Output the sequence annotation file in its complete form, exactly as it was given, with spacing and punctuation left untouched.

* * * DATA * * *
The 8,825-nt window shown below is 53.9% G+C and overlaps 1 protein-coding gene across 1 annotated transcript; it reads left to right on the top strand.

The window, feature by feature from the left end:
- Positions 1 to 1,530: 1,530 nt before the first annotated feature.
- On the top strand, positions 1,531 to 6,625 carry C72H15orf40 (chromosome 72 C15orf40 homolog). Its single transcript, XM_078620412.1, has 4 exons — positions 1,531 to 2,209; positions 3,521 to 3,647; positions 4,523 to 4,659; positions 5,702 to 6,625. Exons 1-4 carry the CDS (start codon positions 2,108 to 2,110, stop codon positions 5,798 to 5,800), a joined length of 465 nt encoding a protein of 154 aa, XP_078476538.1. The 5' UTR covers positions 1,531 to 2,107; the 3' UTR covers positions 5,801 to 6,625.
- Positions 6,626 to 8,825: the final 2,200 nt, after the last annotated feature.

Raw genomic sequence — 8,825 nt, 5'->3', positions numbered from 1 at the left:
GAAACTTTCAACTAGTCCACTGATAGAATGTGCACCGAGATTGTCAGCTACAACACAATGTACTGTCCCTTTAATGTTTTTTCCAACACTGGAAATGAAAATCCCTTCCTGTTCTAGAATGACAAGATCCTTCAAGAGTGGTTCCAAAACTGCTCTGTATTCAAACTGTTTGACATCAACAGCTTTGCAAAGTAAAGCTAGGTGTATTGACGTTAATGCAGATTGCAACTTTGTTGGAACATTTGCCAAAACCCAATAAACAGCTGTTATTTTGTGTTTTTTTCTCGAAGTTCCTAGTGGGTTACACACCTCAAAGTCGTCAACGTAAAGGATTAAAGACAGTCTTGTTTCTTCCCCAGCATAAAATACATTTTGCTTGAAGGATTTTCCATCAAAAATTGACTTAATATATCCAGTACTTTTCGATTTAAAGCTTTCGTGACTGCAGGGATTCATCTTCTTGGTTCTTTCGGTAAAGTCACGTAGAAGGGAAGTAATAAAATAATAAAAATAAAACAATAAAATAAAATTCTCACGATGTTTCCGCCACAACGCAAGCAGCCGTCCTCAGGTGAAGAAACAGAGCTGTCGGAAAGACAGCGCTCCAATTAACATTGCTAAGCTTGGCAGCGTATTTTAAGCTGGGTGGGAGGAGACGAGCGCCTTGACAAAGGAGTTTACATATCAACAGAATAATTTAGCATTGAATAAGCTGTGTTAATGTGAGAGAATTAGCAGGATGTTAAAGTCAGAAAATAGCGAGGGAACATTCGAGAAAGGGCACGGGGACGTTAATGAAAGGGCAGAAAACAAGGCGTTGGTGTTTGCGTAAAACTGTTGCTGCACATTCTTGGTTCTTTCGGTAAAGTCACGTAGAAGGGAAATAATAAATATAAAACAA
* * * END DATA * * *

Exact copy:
The 8,825-nt window shown below is 53.9% G+C and overlaps 1 protein-coding gene across 1 annotated transcript; it reads left to right on the top strand.

The window, feature by feature from the left end:
- Positions 1 to 1,530: 1,530 nt before the first annotated feature.
- On the top strand, positions 1,531 to 6,625 carry C72H15orf40 (chromosome 72 C15orf40 homolog). Its single transcript, XM_078620412.1, has 4 exons — positions 1,531 to 2,209; positions 3,521 to 3,647; positions 4,523 to 4,659; positions 5,702 to 6,625. Exons 1-4 carry the CDS (start codon positions 2,108 to 2,110, stop codon positions 5,798 to 5,800), a joined length of 465 nt encoding a protein of 154 aa, XP_078476538.1. The 5' UTR covers positions 1,531 to 2,107; the 3' UTR covers positions 5,801 to 6,625.
- Positions 6,626 to 8,825: the final 2,200 nt, after the last annotated feature.

Raw genomic sequence — 8,825 nt, 5'->3', positions numbered from 1 at the left:
GAAACTTTCAACTAGTCCACTGATAGAATGTGCACCGAGATTGTCAGCTACAACACAATGTACTGTCCCTTTAATGTTTTTTCCAACACTGGAAATGAAAATCCCTTCCTGTTCTAGAATGACAAGATCCTTCAAGAGTGGTTCCAAAACTGCTCTGTATTCAAACTGTTTGACATCAACAGCTTTGCAAAGTAAAGCTAGGTGTATTGACGTTAATGCAGATTGCAACTTTGTTGGAACATTTGCCAAAACCCAATAAACAGCTGTTATTTTGTGTTTTTTTCTCGAAGTTCCTAGTGGGTTACACACCTCAAAGTCGTCAACGTAAAGGATTAAAGACAGTCTTGTTTCTTCCCCAGCATAAAATACATTTTGCTTGAAGGATTTTCCATCAAAAATTGACTTAATATATCCAGTACTTTTCGATTTAAAGCTTTCGTGACTGCAGGGATTCATCTTCTTGGTTCTTTCGGTAAAGTCACGTAGAAGGGAAGTAATAAAATAATAAAAATAAAACAATAAAATAAAATTCTCACGATGTTTCCGCCACAACGCAAGCAGCCGTCCTCAGGTGAAGAAACAGAGCTGTCGGAAAGACAGCGCTCCAATTAACATTGCTAAGCTTGGCAGCGTATTTTAAGCTGGGTGGGAGGAGACGAGCGCCTTGACAAAGGAGTTTACATATCAACAGAATAATTTAGCATTGAATAAGCTGTGTTAATGTGAGAGAATTAGCAGGATGTTAAAGTCAGAAAATAGCGAGGGAACATTCGAGAAAGGGCACGGGGACGTTAATGAAAGGGCAGAAAACAAGGCGTTGGTGTTTGCGTAAAACTGTTGCTGCACATTCTTGGTTCTTTCGGTAAAGTCACGTAGAAGGGAAATAATAAATATAAAACAA